Support 100 years of independent journalism.

  1. Politics
  2. The Staggers
25 November 2020

The government’s Christmas plan is the worst possible approach

The temporary loosening of regulations, combined with an attempt to funnel people through a tiny travel window, risks disaster on multiple fronts.

By Stephen Bush

Christmas isn’t cancelled. The United Kingdom’s four governments have agreed a plan that will allow most families across the UK to celebrate Christmas in a relatively normal way. Three households will be allowed to travel, meet and socialise together from 23 to 27 December.

There are, of course, some families whose usual plans do not fit in with those regulations: people with three or more adult children who do not live together, divorced families with adult children, and so on. 

The plan has been criticised by several members of Sage, because the virus continues to spread and the change of restrictions risks causing a major spike in infections in January. 

The bigger, more under-appreciated problem may be the logistics of travel. Planned network maintenance works often cause disruptions, and anyone who has ever boarded a train on Christmas Eve – even if only to travel from one part of London to another – will know that they are usually crowded and prone to delays. It’s hard to see how public transport will not be the source of at least one superspreader event. That 27 December, the final day the Christmas measures are in place, is the date a fuller public transport service resumes will create a travel surge, causing even more acute travel difficulties. People will at least be able to stagger their return to their family homes before Christmas on 23 and 24 December.

[See also: Stephen Bush on why Christmas presents a logistical challenge as well as a health one]

Select and enter your email address Quick and essential guide to domestic and global politics from the New Statesman's politics team. A weekly newsletter helping you fit together the pieces of the global economic slowdown. The New Statesman’s global affairs newsletter, every Monday and Friday. The New Statesman’s weekly environment email on the politics, business and culture of the climate and nature crises - in your inbox every Thursday. Our weekly culture newsletter – from books and art to pop culture and memes – sent every Friday. A weekly round-up of some of the best articles featured in the most recent issue of the New Statesman, sent each Saturday. A newsletter showcasing the finest writing from the ideas section and the NS archive, covering political ideas, philosophy, criticism and intellectual history - sent every Wednesday. Sign up to receive information regarding NS events, subscription offers & product updates.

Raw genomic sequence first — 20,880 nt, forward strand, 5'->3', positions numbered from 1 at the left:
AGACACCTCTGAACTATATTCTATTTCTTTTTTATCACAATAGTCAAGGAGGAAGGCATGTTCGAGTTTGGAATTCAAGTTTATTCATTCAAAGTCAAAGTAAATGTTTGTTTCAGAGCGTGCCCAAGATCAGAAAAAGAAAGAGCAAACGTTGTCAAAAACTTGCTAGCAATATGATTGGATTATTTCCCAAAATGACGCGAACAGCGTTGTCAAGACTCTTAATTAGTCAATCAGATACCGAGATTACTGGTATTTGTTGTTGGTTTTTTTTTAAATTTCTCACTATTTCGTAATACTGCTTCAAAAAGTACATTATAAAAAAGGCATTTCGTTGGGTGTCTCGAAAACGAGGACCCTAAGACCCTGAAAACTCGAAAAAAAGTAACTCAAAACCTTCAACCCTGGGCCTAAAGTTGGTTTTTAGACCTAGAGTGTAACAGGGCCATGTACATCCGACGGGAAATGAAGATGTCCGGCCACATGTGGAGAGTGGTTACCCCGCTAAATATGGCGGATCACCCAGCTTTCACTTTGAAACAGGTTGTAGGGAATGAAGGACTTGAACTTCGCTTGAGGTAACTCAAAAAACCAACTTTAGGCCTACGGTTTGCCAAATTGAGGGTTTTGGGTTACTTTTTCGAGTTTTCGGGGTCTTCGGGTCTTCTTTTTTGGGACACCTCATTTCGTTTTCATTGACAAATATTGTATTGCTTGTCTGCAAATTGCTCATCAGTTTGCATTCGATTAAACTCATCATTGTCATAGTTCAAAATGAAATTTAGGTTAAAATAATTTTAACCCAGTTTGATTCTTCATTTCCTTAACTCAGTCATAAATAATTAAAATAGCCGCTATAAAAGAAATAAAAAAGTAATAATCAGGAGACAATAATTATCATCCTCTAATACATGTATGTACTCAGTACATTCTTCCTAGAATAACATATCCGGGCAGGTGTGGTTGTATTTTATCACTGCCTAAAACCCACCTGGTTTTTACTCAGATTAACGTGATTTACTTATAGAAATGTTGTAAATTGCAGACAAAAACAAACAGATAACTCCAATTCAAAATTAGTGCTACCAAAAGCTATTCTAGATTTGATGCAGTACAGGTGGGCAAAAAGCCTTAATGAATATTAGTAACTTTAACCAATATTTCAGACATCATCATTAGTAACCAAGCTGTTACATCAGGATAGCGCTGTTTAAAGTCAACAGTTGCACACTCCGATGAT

• Administration / Office
  • Arts and Culture
  • Board Member
  • Business / Corporate Services
  • Client / Customer Services
  • Communications
  • Construction, Works, Engineering
  • Education, Curriculum and Teaching
  • Environment, Conservation and NRM
  • Facility / Grounds Management and Maintenance
  • Finance Management
  • Health - Medical and Nursing Management
  • HR, Training and Organisational Development
  • Information and Communications Technology
  • Information Services, Statistics, Records, Archives
  • Infrastructure Management - Transport, Utilities
  • Legal Officers and Practitioners
  • Librarians and Library Management
  • Management
  • Marketing
  • OH&S, Risk Management
  • Operations Management
  • Planning, Policy, Strategy
  • Printing, Design, Publishing, Web
  • Projects, Programs and Advisors
  • Property, Assets and Fleet Management
  • Public Relations and Media
  • Purchasing and Procurement
  • Quality Management
  • Science and Technical Research and Development
  • Security and Law Enforcement
  • Service Delivery
  • Sport and Recreation
  • Travel, Accommodation, Tourism
  • Wellbeing, Community / Social Services
Visit our privacy Policy for more information about our services, how New Statesman Media Group may use, process and share your personal data, including information on your rights in respect of your personal data and how you can unsubscribe from future marketing communications.

Of course, many people will appreciate the risks of public transport and either rent a car or take round trips to pick up their families, which could result in gridlock and major traffic chaos over the same period. 

I appreciate that 2020 has been a tough year, but British citizens of other faiths have endured many of their major festivals in lockdown, and I do not believe that British citizens of all faiths and none are less capable of that kind of collective sacrifice than British Hindus, British Muslims or British Jews. Nor do I believe that the average British person is less capable of collective sacrifice than the average Indian or Israeli citizen, the average Chinese citizen or the average citizen of many majority-Muslim countries, all of whom had to endure limits on family reunions. 

The focus of policy from the UK’s four governments should surely be to prioritise the needs of people who live alone or with strangers, whether through a greater degree of flexibility for household bubbles, or simply through a light-touch enforcement of gatherings around major festivals coupled with greater information about the risks of household mixing. A loosening of regulations, accompanied by an attempt to funnel people through a very short and limited travel window seems like the worst possible approach: one that will lead to more time in enclosed spaces, gridlock on our roads and potentially a third spike in infections in January.

Topics in this article :